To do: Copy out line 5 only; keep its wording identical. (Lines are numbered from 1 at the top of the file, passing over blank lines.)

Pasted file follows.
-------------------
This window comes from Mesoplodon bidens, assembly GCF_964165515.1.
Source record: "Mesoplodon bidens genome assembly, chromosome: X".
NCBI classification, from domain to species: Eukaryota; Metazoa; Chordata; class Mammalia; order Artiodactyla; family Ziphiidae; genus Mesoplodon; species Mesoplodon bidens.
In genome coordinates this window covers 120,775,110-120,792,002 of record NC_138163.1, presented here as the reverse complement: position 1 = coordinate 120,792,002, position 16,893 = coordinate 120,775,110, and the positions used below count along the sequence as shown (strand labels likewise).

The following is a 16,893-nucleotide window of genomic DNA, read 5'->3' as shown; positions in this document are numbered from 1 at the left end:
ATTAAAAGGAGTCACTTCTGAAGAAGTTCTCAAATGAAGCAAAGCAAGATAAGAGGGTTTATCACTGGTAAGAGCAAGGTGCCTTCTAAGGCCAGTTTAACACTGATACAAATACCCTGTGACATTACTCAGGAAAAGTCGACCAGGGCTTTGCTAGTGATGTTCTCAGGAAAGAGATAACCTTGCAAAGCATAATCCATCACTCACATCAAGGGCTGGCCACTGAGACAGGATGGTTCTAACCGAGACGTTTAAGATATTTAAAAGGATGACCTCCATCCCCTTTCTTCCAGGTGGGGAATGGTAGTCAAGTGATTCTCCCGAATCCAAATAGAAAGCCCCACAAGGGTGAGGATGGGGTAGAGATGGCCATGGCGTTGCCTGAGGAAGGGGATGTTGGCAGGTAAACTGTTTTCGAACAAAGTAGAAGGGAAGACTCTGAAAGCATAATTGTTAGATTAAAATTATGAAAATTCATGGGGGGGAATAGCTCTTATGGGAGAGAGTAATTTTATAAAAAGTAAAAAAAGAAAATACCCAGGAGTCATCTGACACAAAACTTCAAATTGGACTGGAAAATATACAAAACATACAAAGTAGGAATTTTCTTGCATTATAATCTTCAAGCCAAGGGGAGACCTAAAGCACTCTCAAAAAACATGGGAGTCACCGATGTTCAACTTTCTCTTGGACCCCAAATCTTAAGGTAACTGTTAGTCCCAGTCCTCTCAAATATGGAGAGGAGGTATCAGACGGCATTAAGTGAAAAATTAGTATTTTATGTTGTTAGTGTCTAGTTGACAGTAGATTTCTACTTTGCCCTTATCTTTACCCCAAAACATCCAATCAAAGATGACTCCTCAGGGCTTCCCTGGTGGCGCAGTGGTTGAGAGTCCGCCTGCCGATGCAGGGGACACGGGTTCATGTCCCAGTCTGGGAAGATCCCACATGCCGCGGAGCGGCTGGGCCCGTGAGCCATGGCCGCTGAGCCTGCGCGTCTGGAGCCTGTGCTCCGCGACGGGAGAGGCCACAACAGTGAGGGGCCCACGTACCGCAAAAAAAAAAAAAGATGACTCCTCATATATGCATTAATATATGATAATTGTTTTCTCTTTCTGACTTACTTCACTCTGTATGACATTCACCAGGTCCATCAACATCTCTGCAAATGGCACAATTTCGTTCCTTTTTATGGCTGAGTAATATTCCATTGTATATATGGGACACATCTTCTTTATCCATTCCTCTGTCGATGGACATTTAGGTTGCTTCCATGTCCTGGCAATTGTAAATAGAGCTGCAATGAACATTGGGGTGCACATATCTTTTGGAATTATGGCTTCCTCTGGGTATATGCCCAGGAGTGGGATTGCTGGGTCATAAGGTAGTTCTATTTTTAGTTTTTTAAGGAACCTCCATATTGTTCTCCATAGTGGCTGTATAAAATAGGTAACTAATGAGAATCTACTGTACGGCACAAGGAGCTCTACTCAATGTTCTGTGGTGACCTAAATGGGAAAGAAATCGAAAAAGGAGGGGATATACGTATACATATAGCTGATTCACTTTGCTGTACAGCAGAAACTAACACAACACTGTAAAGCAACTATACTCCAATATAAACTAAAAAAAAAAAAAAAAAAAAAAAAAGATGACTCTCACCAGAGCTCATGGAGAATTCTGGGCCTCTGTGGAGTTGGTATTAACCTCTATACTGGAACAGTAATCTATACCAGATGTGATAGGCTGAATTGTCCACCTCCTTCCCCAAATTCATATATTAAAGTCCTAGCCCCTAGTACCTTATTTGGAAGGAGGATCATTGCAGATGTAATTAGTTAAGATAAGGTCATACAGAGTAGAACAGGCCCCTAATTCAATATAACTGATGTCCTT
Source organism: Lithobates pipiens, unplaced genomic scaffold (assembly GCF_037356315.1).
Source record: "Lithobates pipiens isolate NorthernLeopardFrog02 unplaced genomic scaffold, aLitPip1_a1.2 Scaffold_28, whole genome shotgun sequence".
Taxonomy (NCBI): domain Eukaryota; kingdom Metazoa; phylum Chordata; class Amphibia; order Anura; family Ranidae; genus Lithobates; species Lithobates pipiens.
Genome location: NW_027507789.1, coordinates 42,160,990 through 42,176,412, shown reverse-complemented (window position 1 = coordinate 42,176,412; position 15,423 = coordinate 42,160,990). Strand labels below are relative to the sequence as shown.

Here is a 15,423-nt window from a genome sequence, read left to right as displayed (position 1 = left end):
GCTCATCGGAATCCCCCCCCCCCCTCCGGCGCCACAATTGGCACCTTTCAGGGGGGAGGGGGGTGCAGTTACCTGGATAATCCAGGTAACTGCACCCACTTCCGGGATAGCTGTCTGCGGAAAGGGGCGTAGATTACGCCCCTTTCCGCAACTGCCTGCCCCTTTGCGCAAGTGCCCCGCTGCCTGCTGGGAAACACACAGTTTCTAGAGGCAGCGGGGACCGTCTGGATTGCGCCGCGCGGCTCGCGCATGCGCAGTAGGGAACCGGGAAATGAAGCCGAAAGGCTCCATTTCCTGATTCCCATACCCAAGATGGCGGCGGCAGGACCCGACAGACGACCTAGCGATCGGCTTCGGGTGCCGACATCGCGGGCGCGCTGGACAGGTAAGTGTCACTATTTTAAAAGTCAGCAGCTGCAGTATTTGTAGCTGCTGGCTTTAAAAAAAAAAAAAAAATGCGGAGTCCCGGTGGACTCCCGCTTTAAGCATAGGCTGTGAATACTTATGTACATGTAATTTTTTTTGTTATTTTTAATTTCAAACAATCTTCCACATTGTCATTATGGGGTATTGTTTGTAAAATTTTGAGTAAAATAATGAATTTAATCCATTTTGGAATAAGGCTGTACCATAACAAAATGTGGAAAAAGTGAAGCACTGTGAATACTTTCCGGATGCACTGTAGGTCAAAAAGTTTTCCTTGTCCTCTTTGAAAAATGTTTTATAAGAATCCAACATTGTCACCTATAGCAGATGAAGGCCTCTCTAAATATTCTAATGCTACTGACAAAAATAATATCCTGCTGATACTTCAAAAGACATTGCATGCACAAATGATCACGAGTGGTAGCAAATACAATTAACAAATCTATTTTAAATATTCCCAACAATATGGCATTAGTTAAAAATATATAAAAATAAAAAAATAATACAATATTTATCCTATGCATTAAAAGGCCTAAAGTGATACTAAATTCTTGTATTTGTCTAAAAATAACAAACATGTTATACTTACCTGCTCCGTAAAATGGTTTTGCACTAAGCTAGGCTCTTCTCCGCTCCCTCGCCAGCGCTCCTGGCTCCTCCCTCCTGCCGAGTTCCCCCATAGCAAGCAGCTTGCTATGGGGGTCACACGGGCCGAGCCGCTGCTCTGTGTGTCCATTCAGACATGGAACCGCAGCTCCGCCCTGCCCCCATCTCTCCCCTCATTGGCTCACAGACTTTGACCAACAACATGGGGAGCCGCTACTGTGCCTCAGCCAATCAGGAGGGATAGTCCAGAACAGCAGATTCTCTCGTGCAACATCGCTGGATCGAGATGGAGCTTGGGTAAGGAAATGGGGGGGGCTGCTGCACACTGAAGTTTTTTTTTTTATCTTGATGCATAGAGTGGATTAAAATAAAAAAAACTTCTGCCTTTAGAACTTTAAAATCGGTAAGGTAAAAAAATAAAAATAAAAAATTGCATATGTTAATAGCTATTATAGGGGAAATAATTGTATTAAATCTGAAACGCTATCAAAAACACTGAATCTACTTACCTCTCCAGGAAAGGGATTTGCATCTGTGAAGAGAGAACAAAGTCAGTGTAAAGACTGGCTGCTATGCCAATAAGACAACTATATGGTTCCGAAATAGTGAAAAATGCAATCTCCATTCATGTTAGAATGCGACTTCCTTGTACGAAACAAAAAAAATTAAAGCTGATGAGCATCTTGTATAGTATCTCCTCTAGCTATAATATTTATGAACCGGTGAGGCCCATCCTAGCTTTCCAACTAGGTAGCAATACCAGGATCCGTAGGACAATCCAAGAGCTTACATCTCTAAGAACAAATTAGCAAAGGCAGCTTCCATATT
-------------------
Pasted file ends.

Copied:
The following is a 16,893-nucleotide window of genomic DNA, read 5'->3' as shown; positions in this document are numbered from 1 at the left end: